Traffic is a fundamental factor that local policymakers must invariably grapple with. Street congestion costs people time and money. For both drivers and bus-riders, traffic-caused lateness can cost people jobs. People who take the better-safe-than-sorry route to avoid unpredictable transportation schedules often arrive annoyingly early and end up working for free or wasting time by idling in their cars or on park benches.
In New York City, how best to manage Manhattan’s rampant congestion has been debated in both the city and state governments for decades. In the latest iteration of this ongoing dispute, the state government shot down a proposal to charge tolls to enter the borough’s central business district. In choosing to put off implementing this or other solutions, the state has decided that addressing the city’s congestion isn’t worth challenging those vested in the transportation status quo.
New York is a somewhat unique among cities in that its central business district is located on an island. Cities like London, where the central business district lacks natural boundaries, must rely on in-road sensors to charge drivers. Yet because vehicles can only cross into Manhattan over bridges and through tunnels, the city’s congestion could theoretically be controlled with appropriately priced tolls. This solution would require less infrastructure building and investment than embedding sensors at every access point into a landlocked city.
In fact, bridge and tunnel tolls have been the primary method of controlling Manhattan congestion in the past, but they have proved insufficient for a variety of reasons. The tolls today are not structured to minimize congestion. Instead, investments in the city’s bridge and tunnel infrastructure have been bundled with those of regional airports, and cross-subsidies from bridge and tunnel operations are used to fund money-losing operations elsewhere in the agency budget.
Writing for the Manhattan Institute, transportation scholar Robert Poole explains that these cross-subsidies dilute incentives to appropriately manage all infrastructure in the Port Authority’s portfolio—including bridge and tunnel infrastructure.
The failed proposal in New York was far from ideal policy. Congestion fees work best when they apply to all drivers, since the goal is to force them to internalize the traffic externality they help cause. Exempting certain vehicles from payment divorces the fees from the goal of managing congestion, thereby reducing tolls to arbitrary charges that may not significantly reduce traffic.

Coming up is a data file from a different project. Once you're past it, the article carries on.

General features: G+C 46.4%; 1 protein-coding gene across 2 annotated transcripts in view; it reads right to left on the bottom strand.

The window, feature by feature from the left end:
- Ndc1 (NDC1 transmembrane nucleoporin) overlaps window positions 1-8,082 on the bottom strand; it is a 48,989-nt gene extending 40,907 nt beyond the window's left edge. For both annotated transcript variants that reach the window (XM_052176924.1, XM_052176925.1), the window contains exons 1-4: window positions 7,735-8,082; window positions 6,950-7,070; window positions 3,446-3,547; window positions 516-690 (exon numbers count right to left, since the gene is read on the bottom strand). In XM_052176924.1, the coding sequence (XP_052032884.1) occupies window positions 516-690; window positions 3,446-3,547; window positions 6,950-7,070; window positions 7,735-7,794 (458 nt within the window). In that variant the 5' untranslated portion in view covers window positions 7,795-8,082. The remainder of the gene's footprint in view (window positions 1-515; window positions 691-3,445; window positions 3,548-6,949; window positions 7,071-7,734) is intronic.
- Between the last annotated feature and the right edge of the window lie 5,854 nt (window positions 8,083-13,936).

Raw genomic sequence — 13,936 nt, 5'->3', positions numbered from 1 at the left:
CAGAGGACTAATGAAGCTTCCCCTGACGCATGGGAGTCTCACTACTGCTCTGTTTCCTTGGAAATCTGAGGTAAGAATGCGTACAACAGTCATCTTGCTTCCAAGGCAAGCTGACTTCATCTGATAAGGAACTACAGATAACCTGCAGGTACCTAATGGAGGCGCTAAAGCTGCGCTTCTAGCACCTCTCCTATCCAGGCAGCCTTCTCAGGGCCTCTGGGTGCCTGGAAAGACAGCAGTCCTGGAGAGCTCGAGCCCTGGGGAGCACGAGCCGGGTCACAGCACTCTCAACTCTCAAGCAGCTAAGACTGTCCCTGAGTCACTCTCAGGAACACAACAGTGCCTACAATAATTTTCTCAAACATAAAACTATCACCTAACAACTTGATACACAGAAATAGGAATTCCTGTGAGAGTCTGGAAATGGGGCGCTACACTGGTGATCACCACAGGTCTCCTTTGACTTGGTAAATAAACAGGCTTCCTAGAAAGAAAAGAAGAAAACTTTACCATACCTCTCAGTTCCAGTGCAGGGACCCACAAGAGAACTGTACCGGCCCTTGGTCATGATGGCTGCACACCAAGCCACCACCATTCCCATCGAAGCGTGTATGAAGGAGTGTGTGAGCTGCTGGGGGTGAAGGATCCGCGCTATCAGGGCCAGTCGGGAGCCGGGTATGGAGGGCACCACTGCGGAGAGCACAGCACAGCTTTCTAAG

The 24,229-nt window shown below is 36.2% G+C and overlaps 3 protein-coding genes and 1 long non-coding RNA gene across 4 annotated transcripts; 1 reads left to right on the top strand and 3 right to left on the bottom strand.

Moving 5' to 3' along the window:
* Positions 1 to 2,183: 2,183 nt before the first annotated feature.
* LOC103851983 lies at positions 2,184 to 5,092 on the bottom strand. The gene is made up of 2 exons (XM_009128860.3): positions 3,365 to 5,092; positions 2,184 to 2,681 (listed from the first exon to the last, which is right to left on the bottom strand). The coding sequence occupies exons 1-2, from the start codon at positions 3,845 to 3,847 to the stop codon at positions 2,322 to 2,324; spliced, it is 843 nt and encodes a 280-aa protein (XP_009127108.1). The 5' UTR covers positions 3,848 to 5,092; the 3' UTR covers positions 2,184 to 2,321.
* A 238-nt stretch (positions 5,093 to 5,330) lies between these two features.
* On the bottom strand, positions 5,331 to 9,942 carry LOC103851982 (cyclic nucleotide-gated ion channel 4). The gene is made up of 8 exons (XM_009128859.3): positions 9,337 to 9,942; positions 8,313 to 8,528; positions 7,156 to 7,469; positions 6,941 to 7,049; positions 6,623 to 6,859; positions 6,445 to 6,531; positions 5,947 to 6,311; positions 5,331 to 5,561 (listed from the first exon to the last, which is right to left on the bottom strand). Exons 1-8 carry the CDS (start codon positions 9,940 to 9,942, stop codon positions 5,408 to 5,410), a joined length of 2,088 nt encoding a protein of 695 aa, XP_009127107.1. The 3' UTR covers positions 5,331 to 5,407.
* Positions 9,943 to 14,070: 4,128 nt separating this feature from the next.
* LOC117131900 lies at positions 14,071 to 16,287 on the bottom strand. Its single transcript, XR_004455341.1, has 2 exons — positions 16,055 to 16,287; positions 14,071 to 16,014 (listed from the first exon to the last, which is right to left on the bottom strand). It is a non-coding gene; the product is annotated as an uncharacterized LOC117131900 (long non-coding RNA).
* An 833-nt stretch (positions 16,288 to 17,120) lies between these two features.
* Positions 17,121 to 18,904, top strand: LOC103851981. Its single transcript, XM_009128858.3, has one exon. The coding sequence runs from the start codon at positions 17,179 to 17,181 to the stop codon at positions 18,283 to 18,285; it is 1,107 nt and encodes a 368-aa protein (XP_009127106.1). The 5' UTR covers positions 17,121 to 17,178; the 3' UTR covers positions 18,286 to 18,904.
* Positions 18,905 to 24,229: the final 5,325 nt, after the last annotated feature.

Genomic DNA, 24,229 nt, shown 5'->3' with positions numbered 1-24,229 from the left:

The voted-down congestion bill would have exempted personal vehicles from paying congestion fees. In doing so, it would have placed the burden of taking fewer trips into the central business district on taxis and transportation network companies like Uber and Lyft. With personal vehicles exempted, much of the value of any congestion charge is lost.
A better congestion charge would have minimal exemptions. This is the trend in major cities around the world. London’s congestion charge reduced the number of miles driven by 11 percent after 10 years. Milan’s fee, initially billed as a way to reduce not traffic but air pollution, similarly reduced traffic.
Stockholm is one of the cities that most resembles New York geographically. Its central business district is on an island, accessible by bridges and tunnels. Swedish policymakers implemented congestion-tolling on these access points in 2006. While unpopular in the suburbs, the measure garnered the support of a majority of central Stockholm residents in a referendum.
Similar to what other cities experienced, traffic decreased with the congestion charge. With the charge in place, some individuals moved to public transit, while others rerouted their trips around the city, “disappearing” from congestion statistics. To keep traffic flowing, Swedish officials also removed exemptions for some vehicle classes like alternative-fuel cars.
Addressing New York congestion could make getting into and around Manhattan far more reliable. Congestion fees have proved to worked in major cities, with real-world data to demonstrate it. The success of Stockholm’s congestion charge should ease New York policymakers’ concerns, but these officials face far stronger special interests and have less power than their Swedish counterparts, who also had the backing of federal officials.
Controlling congestion works by making individuals pay for the crowding they cause. Given the potential benefits, policymakers who decide congestion-reduction has value must find the strength to bear the burden of the inevitable backlash.